supply-chain-blog

Resources

How to Scale a Business (Without Sacrificing Customer Experience)

scale a business

Deciding how to scale a business can determine the longevity of a company. If done improperly, scaling can cause a company to close its doors. There are always risks associated with growth, but by following key steps and being armed with good research, risk can be kept at a minimum. If done properly, scaling can secure your company’s future. Following the steps below can help your business grow successfully.

Keep Operations Running Seamlessly

Growing companies are challenged with forecasting demand and supply needs of their market. Efficient order fulfillment, inventory management, and other operational demands have to grow with the business or you risk compromising customer service along the way.

A company can help avoid back-orders, out of stock items, and delayed shipments with intelligent predictive forecasting and new technology. Partnering with a qualified supply management partner can also help you scale more quickly with their refined and top-notch resources and know-how. Using a third party logistics partner allows the company to focus on other important issues when scaling, like developing new products and increasing qualified staff.

Get Help When You Need It

It is essential to know where you’re at risk as your business grows. Finding help from an outside source can make the difference between happy customers and customers who look elsewhere.

Forging a partnership with a company that shares similar values to you and has expertise in an area where you lack can make the difference between successful growth and failure. For many companies that offer goods that means partnering with a supply chain management company like FIDELITONE, but it could also mean getting help on the accounting, human resources, or marketing initiatives.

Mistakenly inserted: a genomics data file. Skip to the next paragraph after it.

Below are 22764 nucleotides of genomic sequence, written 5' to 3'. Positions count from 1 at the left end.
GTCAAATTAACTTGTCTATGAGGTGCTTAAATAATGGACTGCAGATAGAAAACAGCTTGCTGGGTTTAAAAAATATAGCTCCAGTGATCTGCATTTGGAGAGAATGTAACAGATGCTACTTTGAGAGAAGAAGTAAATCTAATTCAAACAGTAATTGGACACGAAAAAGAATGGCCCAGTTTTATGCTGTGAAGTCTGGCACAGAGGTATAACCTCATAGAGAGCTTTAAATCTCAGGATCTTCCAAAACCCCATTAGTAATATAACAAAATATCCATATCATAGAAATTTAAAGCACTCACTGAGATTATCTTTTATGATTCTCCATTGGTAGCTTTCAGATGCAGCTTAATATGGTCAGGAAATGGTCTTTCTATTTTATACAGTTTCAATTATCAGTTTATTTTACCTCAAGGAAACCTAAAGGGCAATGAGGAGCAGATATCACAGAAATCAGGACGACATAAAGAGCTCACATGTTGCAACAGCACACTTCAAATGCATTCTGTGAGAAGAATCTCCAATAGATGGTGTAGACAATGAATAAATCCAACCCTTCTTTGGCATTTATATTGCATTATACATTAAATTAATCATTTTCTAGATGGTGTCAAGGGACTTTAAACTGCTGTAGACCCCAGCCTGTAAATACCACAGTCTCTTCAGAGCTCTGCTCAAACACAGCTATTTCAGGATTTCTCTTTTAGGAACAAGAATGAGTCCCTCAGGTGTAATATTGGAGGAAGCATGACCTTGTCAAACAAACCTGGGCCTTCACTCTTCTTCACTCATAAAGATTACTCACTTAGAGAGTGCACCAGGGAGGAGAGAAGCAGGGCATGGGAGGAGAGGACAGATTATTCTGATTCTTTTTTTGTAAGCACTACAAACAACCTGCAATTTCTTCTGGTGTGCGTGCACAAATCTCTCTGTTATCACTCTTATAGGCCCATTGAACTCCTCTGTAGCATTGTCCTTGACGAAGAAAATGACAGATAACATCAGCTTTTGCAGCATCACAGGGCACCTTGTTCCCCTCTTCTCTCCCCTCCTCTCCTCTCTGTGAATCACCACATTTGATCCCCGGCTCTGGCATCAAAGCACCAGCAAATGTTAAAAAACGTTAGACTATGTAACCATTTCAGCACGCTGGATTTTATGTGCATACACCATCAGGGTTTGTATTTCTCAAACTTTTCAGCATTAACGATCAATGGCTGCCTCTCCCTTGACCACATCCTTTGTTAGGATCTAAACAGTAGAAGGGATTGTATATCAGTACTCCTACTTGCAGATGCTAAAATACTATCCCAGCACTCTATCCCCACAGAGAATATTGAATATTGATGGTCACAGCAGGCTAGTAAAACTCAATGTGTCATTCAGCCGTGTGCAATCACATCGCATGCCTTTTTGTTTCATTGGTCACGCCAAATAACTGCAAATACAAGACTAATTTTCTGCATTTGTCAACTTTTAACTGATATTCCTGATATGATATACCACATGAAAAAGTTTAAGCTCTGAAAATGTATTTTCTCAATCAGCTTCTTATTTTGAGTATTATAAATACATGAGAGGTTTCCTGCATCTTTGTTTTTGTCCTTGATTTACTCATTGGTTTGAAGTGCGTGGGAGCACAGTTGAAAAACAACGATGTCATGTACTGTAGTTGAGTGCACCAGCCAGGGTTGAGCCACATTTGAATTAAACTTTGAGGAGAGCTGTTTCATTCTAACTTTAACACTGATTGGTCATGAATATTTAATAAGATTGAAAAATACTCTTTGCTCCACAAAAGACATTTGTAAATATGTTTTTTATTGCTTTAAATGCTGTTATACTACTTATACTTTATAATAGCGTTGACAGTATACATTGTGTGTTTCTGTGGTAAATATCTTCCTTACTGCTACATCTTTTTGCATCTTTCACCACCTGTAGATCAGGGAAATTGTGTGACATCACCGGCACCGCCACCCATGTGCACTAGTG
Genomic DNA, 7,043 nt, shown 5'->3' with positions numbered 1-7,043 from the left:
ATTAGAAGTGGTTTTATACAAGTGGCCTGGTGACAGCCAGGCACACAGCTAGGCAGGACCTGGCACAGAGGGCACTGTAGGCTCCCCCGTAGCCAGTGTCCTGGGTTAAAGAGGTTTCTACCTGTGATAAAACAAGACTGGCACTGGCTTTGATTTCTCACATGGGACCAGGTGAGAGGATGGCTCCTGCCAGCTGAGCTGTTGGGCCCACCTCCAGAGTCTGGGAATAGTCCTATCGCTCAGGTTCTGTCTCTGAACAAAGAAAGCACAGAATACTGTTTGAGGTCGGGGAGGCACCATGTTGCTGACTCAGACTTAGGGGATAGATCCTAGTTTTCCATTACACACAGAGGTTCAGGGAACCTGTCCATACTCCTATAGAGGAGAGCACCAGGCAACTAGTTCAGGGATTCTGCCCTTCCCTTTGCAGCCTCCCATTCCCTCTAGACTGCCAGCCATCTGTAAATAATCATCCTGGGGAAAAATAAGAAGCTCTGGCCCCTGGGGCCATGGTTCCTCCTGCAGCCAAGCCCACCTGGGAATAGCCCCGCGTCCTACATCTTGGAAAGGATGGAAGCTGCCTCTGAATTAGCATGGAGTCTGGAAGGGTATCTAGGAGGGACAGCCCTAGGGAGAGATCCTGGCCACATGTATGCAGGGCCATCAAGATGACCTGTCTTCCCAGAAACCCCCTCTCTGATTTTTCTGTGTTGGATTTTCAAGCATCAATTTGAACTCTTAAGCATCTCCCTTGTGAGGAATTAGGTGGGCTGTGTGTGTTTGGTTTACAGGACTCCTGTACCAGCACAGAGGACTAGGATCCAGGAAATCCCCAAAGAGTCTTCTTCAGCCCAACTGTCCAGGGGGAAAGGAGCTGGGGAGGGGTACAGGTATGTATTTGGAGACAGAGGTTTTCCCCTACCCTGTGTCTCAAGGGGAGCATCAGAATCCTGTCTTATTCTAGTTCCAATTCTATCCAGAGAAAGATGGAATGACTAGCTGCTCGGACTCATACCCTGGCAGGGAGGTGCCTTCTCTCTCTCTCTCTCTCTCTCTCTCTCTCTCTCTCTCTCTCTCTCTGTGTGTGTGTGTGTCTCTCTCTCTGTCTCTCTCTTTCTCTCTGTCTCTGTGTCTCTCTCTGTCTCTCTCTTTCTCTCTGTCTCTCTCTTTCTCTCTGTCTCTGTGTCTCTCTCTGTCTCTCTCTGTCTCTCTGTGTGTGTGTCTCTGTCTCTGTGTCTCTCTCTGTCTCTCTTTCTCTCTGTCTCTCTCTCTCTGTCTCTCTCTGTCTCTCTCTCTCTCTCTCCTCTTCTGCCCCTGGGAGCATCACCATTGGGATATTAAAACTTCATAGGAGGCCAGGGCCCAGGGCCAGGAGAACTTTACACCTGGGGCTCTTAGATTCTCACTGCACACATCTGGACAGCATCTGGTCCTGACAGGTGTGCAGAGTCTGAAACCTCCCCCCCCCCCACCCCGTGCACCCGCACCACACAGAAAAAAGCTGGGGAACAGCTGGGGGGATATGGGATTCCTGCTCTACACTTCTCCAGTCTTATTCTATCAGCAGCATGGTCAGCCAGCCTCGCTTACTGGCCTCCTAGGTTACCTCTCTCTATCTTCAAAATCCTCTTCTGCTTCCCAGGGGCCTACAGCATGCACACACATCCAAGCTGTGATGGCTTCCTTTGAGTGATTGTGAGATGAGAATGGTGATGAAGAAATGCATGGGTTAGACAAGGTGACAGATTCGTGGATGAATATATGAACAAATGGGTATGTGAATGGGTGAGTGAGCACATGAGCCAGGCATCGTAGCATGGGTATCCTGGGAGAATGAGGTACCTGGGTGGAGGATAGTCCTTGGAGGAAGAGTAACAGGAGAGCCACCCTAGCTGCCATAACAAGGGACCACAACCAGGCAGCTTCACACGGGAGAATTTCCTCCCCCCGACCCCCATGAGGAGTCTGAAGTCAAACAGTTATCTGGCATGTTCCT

In any case, you don’t want to be just a client, be sure to find people that will become business partners to you. Taking on partner mentality means they are also invested in your growth. You want people on your team who will accomplish tasks that your company cannot while also maintaining your customers’ expectations.

Perfect Product/Market Fit

Being clear on who your customers are and if there is sustainable demand for your product is a key consideration when scaling. Identifying not just one time customers but long-term customers is the way to sustainability and long term success. It is vital to identify and target these potential customers to ensure the growth of your company.

Entrepreneur Gabriel Luna-Ostaseski says: “You need to focus on fewer customer segments and verticals when you first start to grow, optimize those. Replicate how you close deals with those before you go after others.” It is great advice and something that young companies struggle with. Read more on Luna-Ostaseski’s advice on scaling here.

Customers Always Come First

Committing to offering great customer service will keep your customers coming back time and again. This commitment can range from personal interaction to offering the best product and experience in your field.

Making customer service a priority is crucial to implement from the start of your business, and maintaining quality service will only prove to help your business as it grows. The best way to keep your customers happy is to be sure to fulfill and exceed the promises that your brand makes, whether explicit like white glove delivery service or implicit with your branding and style.

Hire the Right People